CasinoCityTimes.com

Gurus
News
Newsletter
Author Home Author Archives Author Books Send to a Friend Search Articles Subscribe
Stay informed with the
NEW Casino City Times newsletter!
Newsletter Signup
Stay informed with the
NEW Casino City Times newsletter!
Related Links
Recent Articles
Best of Barney Vinson

Gaming Guru

author's picture
 

Barney Vinson's World: Diane

22 February 2004

I was working as a shill at the Pioneer Club in Vegas, making $11 a day and spending twice that much just trying to stay alive. That's when I met Diane. She was working in the same joint, making the same two-bit salary I was. But for some reason she took pity on me – I'm sure that's what it was – and the next thing I knew she asked me to move in with her.

I liked Diane; she seemed like a nice enough person. In fact, she was kind of sweet, like a kid sister. The only problem was she looked more like her dad than her mother. Besides, if I lived with her, we'd be a couple thing, and I was having trouble getting over my last romance.

I never told you about that, did I? Well, there was this girl back in Texas who took my heart and literally stomped on it, and it still bugged me whenever I thought about it. I'd met her through a friend of mine who owned a boat, and a group of us would go water skiing every Sunday. One Sunday she showed up, in a bathing suit about the size of a postage stamp, and I was instantly smitten. Her name was Carol, and she was absolutely beautiful. She was 19 years old, going on 25, a girl in a woman's body, or a woman in a girl's body, it didn't matter which. She had big brown eyes that sized you up in a hurry, and what she saw in me I'll never know.

When I asked her out, she gave me a lazy smile and said, "I'd love to." When I asked her over to my apartment for a drink, she said, "I'd love to." When I asked her if she'd like to lie down on the couch and maybe watch a little TV, she said, "I'd love to."

It took me a while to figure it out. I wasn't seducing her. She was seducing me. One thing led to another, and then we were living together. My apartment was owned by the TV station where I worked, and it was a real dump, holes in the wall and everything. Someone had slopped paint all over the window frames the last time the place was painted (probably around 1913), and you couldn't open a window with a crowbar.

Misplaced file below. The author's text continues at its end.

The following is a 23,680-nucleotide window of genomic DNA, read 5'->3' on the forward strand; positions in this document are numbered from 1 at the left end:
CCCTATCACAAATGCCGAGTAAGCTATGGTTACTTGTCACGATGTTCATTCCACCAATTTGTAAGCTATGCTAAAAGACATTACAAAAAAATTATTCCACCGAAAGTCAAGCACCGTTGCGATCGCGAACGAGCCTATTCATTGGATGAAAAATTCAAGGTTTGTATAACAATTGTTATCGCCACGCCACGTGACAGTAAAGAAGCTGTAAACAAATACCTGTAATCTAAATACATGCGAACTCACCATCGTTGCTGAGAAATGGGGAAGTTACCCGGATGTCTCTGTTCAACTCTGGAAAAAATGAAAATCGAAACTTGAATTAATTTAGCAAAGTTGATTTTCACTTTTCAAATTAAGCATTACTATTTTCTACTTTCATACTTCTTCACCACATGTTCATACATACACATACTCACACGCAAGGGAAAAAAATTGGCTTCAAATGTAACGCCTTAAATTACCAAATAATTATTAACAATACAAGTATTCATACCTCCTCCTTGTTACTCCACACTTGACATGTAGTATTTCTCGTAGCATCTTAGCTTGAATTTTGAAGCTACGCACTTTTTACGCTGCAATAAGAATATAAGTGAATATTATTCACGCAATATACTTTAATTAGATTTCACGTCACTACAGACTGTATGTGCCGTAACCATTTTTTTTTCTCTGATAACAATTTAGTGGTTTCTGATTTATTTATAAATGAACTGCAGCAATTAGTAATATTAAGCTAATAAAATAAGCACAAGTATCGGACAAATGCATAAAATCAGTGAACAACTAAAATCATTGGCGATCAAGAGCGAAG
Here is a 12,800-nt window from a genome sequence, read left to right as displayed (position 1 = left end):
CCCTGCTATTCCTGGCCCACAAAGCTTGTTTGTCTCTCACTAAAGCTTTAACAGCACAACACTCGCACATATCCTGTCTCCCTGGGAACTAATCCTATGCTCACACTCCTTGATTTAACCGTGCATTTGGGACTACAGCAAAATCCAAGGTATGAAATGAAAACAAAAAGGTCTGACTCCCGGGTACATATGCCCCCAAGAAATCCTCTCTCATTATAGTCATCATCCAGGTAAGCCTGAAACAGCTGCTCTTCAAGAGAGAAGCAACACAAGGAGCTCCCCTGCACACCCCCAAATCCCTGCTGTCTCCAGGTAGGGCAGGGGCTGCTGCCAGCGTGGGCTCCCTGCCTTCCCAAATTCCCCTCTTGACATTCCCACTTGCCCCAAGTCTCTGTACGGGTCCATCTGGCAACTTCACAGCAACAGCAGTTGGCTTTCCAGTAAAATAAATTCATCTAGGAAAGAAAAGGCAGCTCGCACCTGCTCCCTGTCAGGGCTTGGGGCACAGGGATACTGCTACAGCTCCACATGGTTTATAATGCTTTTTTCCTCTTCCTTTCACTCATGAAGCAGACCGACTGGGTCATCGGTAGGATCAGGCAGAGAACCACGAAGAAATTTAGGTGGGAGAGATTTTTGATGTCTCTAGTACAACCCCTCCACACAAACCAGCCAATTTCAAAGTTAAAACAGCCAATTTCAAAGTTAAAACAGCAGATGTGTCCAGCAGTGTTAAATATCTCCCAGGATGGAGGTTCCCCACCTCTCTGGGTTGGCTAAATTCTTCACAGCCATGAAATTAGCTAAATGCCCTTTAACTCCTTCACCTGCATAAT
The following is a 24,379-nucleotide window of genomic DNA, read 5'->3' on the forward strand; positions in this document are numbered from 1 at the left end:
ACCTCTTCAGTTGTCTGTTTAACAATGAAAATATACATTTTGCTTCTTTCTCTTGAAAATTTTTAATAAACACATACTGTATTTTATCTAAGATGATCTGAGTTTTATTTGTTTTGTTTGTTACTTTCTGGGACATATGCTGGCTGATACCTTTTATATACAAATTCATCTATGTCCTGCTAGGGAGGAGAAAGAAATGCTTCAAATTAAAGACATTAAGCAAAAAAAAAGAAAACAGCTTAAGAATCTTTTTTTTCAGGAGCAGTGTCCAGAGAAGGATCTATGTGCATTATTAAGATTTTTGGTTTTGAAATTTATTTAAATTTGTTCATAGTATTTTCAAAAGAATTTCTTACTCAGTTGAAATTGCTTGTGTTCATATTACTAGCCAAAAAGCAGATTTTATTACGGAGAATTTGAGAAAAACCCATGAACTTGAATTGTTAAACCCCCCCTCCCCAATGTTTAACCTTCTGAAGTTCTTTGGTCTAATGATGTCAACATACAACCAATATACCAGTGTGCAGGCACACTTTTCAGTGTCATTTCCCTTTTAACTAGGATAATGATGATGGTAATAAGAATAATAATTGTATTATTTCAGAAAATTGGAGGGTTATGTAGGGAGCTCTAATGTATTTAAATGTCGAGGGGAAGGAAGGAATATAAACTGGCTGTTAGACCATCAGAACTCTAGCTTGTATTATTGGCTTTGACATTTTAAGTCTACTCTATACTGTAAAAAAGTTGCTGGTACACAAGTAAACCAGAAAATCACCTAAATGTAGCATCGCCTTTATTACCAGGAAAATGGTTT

The kitchen table was connected to the seats like a picnic bench, and you had to ease yourself into it an inch at a time or the whole thing would topple over. The front door was so warped it wouldn't even close all the way. But I didn't care. Anyone who broke in to steal something would be sadly disappointed.

When Carol moved in, the apartment became an absolute showplace. There were ornate throw rugs covering the linoleum floor, baskets of bright flowers hanging from the ceiling, pots and pans in the kitchen, soap in the bathroom. She was a natural as an interior decorator. She was a natural in the lovemaking department. Cooking was her only drawback. The only thing she could fix was lasagne, and we ate it for dinner three times a week.

Then I got in trouble at work for going off on a job interview without telling the general manager of the TV station. It was a one-sided argument, and when the smoke cleared I found myself off television and out hustling ads for the FM station that nobody listened to. Suddenly my life wasn't quite as glamorous as it used to be.

A couple of nights later I got back to the apartment, opened the front door, and everything was gone. The throw rugs, the flowers, the pots and pans . . . and Carol.

I called her at her folks' house and her voice was ice cold. "I need some time to think," she said. "I'll be back."